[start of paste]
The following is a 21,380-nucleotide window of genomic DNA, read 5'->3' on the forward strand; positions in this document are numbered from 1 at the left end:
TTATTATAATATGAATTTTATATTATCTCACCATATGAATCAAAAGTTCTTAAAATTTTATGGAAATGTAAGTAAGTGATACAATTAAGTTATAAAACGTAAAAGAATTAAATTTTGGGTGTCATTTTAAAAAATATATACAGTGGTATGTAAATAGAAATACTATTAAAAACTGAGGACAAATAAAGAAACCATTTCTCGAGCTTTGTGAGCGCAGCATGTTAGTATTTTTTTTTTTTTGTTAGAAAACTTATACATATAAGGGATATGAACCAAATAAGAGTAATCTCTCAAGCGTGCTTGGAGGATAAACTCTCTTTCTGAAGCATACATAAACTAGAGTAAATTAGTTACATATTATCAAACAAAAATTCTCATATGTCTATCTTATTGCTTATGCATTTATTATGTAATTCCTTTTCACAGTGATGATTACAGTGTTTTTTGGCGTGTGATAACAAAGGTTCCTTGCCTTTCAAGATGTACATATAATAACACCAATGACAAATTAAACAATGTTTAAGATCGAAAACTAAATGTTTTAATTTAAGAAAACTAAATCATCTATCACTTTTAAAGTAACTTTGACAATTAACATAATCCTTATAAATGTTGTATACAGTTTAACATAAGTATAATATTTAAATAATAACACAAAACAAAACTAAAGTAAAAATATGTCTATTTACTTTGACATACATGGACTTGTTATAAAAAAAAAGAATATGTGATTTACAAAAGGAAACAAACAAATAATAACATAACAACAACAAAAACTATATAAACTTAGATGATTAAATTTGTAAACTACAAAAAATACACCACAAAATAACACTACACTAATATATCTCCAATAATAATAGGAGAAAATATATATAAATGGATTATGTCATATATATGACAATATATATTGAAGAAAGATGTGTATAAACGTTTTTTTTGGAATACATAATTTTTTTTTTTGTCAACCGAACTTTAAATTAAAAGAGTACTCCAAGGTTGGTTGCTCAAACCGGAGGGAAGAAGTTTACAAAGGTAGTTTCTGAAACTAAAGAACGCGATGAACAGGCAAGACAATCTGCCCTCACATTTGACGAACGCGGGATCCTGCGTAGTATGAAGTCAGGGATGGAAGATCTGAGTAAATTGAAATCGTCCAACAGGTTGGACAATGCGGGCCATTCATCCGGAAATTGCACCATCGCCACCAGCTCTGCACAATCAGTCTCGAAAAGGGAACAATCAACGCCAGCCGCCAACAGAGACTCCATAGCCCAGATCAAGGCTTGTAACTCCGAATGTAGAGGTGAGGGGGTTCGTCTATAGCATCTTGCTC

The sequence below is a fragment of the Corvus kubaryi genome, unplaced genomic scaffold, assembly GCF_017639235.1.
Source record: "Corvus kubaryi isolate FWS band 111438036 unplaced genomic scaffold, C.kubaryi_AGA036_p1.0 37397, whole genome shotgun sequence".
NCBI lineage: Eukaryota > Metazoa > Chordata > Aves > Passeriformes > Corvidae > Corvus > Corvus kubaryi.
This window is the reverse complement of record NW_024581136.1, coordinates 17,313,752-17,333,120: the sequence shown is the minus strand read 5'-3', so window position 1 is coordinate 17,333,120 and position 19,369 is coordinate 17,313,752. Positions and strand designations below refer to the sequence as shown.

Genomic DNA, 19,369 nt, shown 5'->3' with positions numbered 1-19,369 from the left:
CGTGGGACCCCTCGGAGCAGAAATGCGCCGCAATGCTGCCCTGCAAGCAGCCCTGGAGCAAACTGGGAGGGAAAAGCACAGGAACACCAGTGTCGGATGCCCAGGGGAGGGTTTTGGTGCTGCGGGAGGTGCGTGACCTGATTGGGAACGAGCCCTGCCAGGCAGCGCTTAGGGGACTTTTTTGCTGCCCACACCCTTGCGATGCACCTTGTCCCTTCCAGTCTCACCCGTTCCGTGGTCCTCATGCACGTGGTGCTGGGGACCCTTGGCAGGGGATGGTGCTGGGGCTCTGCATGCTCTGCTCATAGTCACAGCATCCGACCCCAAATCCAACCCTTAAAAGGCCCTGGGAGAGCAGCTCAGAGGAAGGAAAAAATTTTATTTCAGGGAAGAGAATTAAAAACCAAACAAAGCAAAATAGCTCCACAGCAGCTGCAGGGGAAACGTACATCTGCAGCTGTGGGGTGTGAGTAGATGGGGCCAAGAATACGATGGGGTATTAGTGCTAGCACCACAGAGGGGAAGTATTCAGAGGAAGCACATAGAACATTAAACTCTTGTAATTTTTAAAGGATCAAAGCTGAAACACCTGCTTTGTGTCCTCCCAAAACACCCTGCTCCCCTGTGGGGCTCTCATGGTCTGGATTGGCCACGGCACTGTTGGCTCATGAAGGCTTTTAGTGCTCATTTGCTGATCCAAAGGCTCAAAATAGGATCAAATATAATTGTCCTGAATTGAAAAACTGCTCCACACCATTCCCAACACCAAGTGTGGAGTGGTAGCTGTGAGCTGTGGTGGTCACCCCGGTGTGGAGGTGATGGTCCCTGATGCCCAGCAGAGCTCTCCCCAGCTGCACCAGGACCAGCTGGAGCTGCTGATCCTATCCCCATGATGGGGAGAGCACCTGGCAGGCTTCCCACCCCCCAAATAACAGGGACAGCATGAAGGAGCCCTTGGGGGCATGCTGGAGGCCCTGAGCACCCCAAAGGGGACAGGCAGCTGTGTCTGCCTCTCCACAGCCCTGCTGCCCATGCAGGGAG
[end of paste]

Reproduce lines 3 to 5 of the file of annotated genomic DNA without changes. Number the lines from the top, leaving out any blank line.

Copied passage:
The sequence below is a fragment of the Corvus kubaryi genome, unplaced genomic scaffold, assembly GCF_017639235.1.
Source record: "Corvus kubaryi isolate FWS band 111438036 unplaced genomic scaffold, C.kubaryi_AGA036_p1.0 37397, whole genome shotgun sequence".
NCBI lineage: Eukaryota > Metazoa > Chordata > Aves > Passeriformes > Corvidae > Corvus > Corvus kubaryi.